War on alcohol adverts

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Karen Sandison PRIVATE

Alcohol abuse considered one of the greatest challenges facing young people worldwide and in this country. Picture: Karen Sandison

Sue Segar

Political Bureau

LEGISLATION to curb the advertising and marketing of alcohol is set to be submitted to the cabinet for consideration before the end of the year.

And, in a government bid to address the increasing “social ill” of alcohol abuse, particularly among the youth, a range of bills will be tabled before the cabinet before the end of the year, Social Development Minister Bathabile Dlamini said yesterday.

They would deal with matters such as raising the purchasing age for alcohol from 18 to 21, zero tolerance of drunk driving as well as managing the location and licensing of shebeens.

Briefing journalists at Parliament, Dlamini said the legislation would be piloted by the Department of Health.

Health Minister Aaron Motsoaledi has voiced deep concern about the impact of alcohol on the nation’s health and committed to tackling the problem.

Motsoaledi also said earlier this year that the UN had declared non-communicable diseases such as substance abuse a “developmental problem” which, if not dealt with urgently, could leave developing countries unable to carry their health-care burdens.

Dlamini said the government’s efforts at building vibrant communities were being undermined by the “persistent social ills” of alcohol and substance abuse.

“We acknowledge that substance and alcohol abuse are among the ever-increasing challenges facing the youth globally and in South Africa,” Dlamini said.

“The transition from adolescence to young adulthood is a crucial period in which experiments with alcohol and illicit drugs usage usually takes place.

“Drugs may have a strong appeal to young people.”

She said alcohol was the most common primary drug of choice across the country and carried risks including accidents, injuries, teenage pregnancies and unprotected sexual behaviour, which led to HIV transmission.

In a reference to the pending legislation on raising the purchasing age of alcohol and on the geographic spread and licensing of shebeens, Deputy Social Development Minister Bongi Maria Ntuli said the government would work with the police, the Education Department and the Department of Trade and Industry in ensuring that the youth “do not become alcoholics before they are even 20”.

“When a child is 18 years old, he is still young … and still doing matric. But at the age of 21 … he or she can choose what is right and what is wrong.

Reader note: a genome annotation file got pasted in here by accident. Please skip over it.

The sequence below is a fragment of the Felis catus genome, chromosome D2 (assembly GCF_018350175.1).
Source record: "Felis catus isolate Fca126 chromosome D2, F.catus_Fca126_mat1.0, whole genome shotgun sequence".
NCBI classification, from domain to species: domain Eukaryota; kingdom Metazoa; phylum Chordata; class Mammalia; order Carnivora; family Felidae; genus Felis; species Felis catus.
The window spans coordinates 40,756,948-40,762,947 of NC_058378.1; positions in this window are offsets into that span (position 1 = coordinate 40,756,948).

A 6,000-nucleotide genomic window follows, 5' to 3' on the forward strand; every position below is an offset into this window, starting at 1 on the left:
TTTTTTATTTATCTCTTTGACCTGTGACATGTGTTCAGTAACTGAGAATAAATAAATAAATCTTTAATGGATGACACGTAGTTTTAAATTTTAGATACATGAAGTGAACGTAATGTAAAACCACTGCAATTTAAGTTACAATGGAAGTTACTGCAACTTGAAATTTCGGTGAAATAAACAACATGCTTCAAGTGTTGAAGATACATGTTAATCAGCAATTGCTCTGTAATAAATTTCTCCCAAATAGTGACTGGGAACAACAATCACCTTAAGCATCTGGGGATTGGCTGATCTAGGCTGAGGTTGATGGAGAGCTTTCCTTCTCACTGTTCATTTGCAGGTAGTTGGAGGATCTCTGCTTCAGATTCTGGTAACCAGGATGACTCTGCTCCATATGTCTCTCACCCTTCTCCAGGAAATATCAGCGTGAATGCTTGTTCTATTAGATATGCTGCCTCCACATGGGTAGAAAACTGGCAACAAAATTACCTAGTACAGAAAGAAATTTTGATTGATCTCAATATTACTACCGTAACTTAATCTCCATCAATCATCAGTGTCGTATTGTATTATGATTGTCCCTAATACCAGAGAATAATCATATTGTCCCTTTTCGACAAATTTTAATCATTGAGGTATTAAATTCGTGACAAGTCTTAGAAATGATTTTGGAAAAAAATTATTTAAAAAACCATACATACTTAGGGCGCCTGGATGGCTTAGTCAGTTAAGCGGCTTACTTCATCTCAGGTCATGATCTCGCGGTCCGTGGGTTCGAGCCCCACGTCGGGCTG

“We need to enforce the law.

“Shebeens that are closer to schools will be closed, unlicensed shebeens will also be closed and people will be arrested. We won’t work alone.”

Ntuli referred to an advertisement that was carried in newspapers in which a tavern in Soweto advertised to tertiary institutions that it was selling liquor at a discount to students.

“That alone tells a story that we are dealing with a lost generation,” she said.

Dlamini said she had consulted the advertising industry and had “stated categorically” that the priority was the citizens of SA.

On potential job losses in the industry, she said: “Do we want to sacrifice our people because some people must have jobs? We have to do what is best for South Africa.”

Health Department spokesman Fidel Hadebe would not be drawn on whether the legislation would impose a total ban, but stressed it still had to go through the parliamentary processes.

“In the same way we engaged with the tobacco industry before we introduced the legislation, we will engage with everybody.”

Hadebe said the Health Department was concerned about the scale of alcohol abuse. Curbing advertising was just one aspect of dealing with alcohol abuse.

Asked for comment, Jon Cherry, co-owner of Cherryflava – a Cape Town-based trend and news site for the advertising industry, welcomed the development.

“I don’t think it’s a bad thing at all. If you look at the sheer volume of alcohol advertising on the SABC and on e.tv, it is ridiculous. We are living in a society where alcohol and the way it is portrayed in adverts has become acceptable.

“If we were to curb this advertising, even for a short time, it would have an impact on the underlying psyche of people.

“We are growing up in an age where alcohol abuse is seen as OK.”


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